Inside the Asus Eee PC 901Manufacturer: Asus
Yet again my inner seven year old has taken hold of me and insisted I find out what's inside the new Eee PC 901 without general consideration about how it goes back together. It doesn't seem all that long ago when we broke the Eee PC 900 open to see what was inside its green, silicon innards, and now we're doing the same with the arguably more interesting 901.
After all, everyone seems genuinely excited by the prospects of Intel's Atom processor family.
If you've been between rock and hard place for the past few weeks, Asus announced the new Eee PC 901 and Eee PC 1000 at Computex Taipei earlier this month - we published our first impressions of the 901 last Friday
Both feature Intel's new Atom processors, with the smaller version being very similar to the older Eee PC 900
, which used the same hardware as the original Eee PC 701, but featured a larger 8.9" screen and a higher capacity SSD.
We break things so you don't have to...
... unless you want to - and then we're right behind you!
Getting in is relatively easy, providing you know where to look. You'll first need to remove the battery and take out all the screws on the underside (there should be 13 in total), including the one for the flap that hides the non-warranty voidable removable parts.
Once that's out, take out the 16GB SSD and the single DDR2 memory module - note if you want to upgrade you'll have to replace this DIMM with a bigger one since there's only one socket available in the 901. We're still keen to try this 16GB SSD in another notebook and we'd love to know how much of the 901's BOM (bill of materials) is taken up by the SSD.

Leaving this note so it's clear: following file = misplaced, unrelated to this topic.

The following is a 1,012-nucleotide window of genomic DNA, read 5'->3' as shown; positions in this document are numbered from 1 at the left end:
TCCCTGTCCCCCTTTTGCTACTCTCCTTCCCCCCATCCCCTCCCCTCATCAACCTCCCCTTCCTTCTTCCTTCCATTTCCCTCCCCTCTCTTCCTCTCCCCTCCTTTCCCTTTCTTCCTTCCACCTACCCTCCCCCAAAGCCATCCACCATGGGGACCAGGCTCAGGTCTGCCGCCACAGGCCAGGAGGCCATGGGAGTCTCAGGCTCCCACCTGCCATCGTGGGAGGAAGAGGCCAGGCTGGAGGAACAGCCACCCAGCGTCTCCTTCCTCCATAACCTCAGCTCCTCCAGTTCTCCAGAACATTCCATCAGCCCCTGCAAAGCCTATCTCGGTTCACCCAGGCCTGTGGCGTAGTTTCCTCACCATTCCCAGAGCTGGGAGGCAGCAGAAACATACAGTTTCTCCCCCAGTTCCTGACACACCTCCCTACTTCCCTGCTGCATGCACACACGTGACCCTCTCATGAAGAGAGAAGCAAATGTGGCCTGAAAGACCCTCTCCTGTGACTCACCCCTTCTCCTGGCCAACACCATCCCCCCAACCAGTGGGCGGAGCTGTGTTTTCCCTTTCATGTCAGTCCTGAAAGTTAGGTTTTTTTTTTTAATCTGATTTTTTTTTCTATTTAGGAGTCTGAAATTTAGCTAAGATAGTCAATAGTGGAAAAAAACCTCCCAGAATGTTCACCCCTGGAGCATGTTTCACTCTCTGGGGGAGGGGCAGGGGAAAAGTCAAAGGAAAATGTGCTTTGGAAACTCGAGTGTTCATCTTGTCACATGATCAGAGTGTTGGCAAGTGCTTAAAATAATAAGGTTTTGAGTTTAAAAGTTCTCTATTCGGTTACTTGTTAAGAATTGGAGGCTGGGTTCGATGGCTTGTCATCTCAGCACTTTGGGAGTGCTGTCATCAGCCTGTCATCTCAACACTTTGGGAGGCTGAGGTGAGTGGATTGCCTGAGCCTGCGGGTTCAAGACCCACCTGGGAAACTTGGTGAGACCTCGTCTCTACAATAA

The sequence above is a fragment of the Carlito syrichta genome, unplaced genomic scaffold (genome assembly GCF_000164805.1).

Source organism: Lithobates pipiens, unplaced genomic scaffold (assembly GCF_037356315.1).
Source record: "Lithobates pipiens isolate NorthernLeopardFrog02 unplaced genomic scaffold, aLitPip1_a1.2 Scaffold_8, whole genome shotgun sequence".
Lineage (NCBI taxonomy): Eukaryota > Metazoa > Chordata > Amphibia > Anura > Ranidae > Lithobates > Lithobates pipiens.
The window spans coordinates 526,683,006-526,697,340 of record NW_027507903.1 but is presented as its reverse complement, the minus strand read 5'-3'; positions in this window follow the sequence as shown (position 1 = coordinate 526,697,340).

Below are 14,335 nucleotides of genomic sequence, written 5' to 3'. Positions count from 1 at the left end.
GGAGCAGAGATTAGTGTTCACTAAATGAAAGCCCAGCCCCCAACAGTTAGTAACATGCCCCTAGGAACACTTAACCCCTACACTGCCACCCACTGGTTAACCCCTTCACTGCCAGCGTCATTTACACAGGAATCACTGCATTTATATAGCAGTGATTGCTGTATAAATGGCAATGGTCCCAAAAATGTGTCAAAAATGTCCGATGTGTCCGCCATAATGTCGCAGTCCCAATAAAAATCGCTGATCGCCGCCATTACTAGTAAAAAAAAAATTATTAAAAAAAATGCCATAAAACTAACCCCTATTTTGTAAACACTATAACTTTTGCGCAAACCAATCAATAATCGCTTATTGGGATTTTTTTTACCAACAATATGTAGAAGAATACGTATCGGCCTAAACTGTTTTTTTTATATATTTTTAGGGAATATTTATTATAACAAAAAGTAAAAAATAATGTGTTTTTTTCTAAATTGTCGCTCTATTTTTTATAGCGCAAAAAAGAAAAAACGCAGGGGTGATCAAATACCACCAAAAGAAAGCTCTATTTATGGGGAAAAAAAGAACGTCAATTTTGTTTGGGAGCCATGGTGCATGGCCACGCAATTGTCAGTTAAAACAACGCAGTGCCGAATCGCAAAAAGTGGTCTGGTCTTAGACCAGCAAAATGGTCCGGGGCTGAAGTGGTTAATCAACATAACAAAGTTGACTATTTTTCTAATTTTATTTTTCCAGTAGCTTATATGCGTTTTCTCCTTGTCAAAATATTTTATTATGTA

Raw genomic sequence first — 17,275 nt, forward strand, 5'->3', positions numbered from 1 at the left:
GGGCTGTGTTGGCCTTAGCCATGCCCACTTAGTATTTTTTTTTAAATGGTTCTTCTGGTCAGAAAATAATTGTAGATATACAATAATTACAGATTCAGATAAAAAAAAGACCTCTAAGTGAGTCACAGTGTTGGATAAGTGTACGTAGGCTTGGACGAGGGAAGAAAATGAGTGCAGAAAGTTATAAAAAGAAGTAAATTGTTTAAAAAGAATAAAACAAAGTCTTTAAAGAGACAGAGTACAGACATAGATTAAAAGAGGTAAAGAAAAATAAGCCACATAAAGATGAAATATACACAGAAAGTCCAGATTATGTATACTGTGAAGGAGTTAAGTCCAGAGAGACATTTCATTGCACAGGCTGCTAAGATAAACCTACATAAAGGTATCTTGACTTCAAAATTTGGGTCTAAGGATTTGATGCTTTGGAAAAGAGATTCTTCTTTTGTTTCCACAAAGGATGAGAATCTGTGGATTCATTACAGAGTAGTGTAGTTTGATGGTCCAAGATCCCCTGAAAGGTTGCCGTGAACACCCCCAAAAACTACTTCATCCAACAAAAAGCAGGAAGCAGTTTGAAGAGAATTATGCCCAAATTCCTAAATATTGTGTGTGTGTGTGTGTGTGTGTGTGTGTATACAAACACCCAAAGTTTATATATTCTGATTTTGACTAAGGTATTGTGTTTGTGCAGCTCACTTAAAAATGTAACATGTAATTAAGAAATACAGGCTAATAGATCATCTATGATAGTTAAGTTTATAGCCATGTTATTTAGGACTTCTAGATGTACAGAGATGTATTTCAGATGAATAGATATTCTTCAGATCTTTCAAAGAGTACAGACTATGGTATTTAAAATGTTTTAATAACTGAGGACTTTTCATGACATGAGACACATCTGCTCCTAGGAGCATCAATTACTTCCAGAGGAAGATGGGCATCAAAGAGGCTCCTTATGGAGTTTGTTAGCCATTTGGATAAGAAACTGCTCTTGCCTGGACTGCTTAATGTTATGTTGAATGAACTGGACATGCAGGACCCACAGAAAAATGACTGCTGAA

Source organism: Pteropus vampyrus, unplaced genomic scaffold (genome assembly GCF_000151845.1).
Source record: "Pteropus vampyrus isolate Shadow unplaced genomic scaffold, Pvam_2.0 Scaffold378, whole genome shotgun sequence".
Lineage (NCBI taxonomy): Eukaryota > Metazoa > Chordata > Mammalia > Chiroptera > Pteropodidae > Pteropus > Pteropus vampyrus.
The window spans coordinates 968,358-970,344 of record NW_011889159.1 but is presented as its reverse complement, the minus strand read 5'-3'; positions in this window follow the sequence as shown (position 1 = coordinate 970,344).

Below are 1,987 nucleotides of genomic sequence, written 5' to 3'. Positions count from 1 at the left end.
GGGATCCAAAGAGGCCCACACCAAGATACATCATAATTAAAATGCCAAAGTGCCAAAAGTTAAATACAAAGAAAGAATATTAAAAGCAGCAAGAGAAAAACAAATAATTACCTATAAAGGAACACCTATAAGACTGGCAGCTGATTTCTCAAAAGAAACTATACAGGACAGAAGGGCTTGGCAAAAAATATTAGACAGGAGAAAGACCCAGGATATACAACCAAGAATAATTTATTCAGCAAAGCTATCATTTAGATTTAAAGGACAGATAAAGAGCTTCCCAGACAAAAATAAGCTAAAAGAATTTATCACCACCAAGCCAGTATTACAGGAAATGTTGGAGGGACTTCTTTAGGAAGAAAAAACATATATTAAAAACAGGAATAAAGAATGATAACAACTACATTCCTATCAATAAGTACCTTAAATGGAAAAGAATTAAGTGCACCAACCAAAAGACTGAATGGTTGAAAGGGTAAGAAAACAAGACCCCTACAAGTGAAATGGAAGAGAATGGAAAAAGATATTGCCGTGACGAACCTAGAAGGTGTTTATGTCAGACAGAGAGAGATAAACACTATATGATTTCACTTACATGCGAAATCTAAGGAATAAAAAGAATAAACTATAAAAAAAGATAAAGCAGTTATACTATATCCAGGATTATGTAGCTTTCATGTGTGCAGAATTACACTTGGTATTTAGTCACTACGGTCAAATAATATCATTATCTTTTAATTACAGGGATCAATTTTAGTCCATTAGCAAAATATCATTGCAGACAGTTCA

To the left of the SSD slot and above the DIMM socket, there is the Wireless 802.11n module. Both antennas are connected to it - they run up and around the 8.9" LCD screen.
1GB Elpida So-DIMM and 16GB Asus-Samsung SSD module
Next, you'll need to flip the 901 over and attack the keyboard as there are also screws underneath there too! In the top there are three very subtle clips that hold the keyboard in remarkably well and you'll need find a couple of strong but thin implements to remove them - we used a pair of watchmaker's screwdrivers (note: cocktail sticks don't work before you try).
With screwdrivers in hand, you need to simultaneously pop the keyboard upwards from both sides, while pushing the clips back into the plastic to remove it without damaging anything.